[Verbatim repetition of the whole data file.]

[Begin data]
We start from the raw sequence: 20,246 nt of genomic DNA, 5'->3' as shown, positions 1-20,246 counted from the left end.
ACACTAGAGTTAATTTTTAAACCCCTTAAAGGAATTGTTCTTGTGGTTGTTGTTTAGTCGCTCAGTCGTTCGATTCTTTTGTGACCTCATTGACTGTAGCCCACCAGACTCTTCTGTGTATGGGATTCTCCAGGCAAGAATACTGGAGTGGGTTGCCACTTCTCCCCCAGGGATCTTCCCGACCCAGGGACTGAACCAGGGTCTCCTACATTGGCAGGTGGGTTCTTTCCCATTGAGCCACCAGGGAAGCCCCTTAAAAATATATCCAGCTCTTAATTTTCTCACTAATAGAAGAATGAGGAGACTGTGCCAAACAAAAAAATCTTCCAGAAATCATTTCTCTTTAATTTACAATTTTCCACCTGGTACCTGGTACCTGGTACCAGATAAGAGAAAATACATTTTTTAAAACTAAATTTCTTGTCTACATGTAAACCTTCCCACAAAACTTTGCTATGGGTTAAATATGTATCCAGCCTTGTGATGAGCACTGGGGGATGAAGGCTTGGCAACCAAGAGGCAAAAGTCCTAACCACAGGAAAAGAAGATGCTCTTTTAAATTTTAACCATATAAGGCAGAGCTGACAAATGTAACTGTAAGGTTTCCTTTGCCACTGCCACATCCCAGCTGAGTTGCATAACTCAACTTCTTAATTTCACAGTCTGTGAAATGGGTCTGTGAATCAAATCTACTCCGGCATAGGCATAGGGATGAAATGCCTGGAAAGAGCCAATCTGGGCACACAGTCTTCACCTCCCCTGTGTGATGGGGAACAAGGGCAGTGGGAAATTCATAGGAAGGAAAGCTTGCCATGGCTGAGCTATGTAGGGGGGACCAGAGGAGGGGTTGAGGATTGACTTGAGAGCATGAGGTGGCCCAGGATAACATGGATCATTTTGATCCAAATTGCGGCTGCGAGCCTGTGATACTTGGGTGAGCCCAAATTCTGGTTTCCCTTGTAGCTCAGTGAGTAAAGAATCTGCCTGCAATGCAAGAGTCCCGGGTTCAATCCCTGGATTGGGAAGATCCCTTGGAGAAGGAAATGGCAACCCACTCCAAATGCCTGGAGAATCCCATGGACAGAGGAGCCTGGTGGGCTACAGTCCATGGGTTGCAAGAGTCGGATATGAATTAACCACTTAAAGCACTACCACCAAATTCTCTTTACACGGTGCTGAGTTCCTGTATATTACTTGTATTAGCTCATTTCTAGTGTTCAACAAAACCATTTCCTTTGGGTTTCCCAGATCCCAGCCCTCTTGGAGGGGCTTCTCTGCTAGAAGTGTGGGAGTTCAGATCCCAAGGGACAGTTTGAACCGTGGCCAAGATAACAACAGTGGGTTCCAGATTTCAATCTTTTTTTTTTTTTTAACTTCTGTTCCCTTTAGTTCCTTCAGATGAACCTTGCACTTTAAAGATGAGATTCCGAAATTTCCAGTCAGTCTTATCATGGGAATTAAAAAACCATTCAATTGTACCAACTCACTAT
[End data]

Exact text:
We start from the raw sequence: 20,246 nt of genomic DNA, 5'->3' as shown, positions 1-20,246 counted from the left end.
ACACTAGAGTTAATTTTTAAACCCCTTAAAGGAATTGTTCTTGTGGTTGTTGTTTAGTCGCTCAGTCGTTCGATTCTTTTGTGACCTCATTGACTGTAGCCCACCAGACTCTTCTGTGTATGGGATTCTCCAGGCAAGAATACTGGAGTGGGTTGCCACTTCTCCCCCAGGGATCTTCCCGACCCAGGGACTGAACCAGGGTCTCCTACATTGGCAGGTGGGTTCTTTCCCATTGAGCCACCAGGGAAGCCCCTTAAAAATATATCCAGCTCTTAATTTTCTCACTAATAGAAGAATGAGGAGACTGTGCCAAACAAAAAAATCTTCCAGAAATCATTTCTCTTTAATTTACAATTTTCCACCTGGTACCTGGTACCTGGTACCAGATAAGAGAAAATACATTTTTTAAAACTAAATTTCTTGTCTACATGTAAACCTTCCCACAAAACTTTGCTATGGGTTAAATATGTATCCAGCCTTGTGATGAGCACTGGGGGATGAAGGCTTGGCAACCAAGAGGCAAAAGTCCTAACCACAGGAAAAGAAGATGCTCTTTTAAATTTTAACCATATAAGGCAGAGCTGACAAATGTAACTGTAAGGTTTCCTTTGCCACTGCCACATCCCAGCTGAGTTGCATAACTCAACTTCTTAATTTCACAGTCTGTGAAATGGGTCTGTGAATCAAATCTACTCCGGCATAGGCATAGGGATGAAATGCCTGGAAAGAGCCAATCTGGGCACACAGTCTTCACCTCCCCTGTGTGATGGGGAACAAGGGCAGTGGGAAATTCATAGGAAGGAAAGCTTGCCATGGCTGAGCTATGTAGGGGGGACCAGAGGAGGGGTTGAGGATTGACTTGAGAGCATGAGGTGGCCCAGGATAACATGGATCATTTTGATCCAAATTGCGGCTGCGAGCCTGTGATACTTGGGTGAGCCCAAATTCTGGTTTCCCTTGTAGCTCAGTGAGTAAAGAATCTGCCTGCAATGCAAGAGTCCCGGGTTCAATCCCTGGATTGGGAAGATCCCTTGGAGAAGGAAATGGCAACCCACTCCAAATGCCTGGAGAATCCCATGGACAGAGGAGCCTGGTGGGCTACAGTCCATGGGTTGCAAGAGTCGGATATGAATTAACCACTTAAAGCACTACCACCAAATTCTCTTTACACGGTGCTGAGTTCCTGTATATTACTTGTATTAGCTCATTTCTAGTGTTCAACAAAACCATTTCCTTTGGGTTTCCCAGATCCCAGCCCTCTTGGAGGGGCTTCTCTGCTAGAAGTGTGGGAGTTCAGATCCCAAGGGACAGTTTGAACCGTGGCCAAGATAACAACAGTGGGTTCCAGATTTCAATCTTTTTTTTTTTTTTAACTTCTGTTCCCTTTAGTTCCTTCAGATGAACCTTGCACTTTAAAGATGAGATTCCGAAATTTCCAGTCAGTCTTATCATGGGAATTAAAAAACCATTCAATTGTACCAACTCACTAT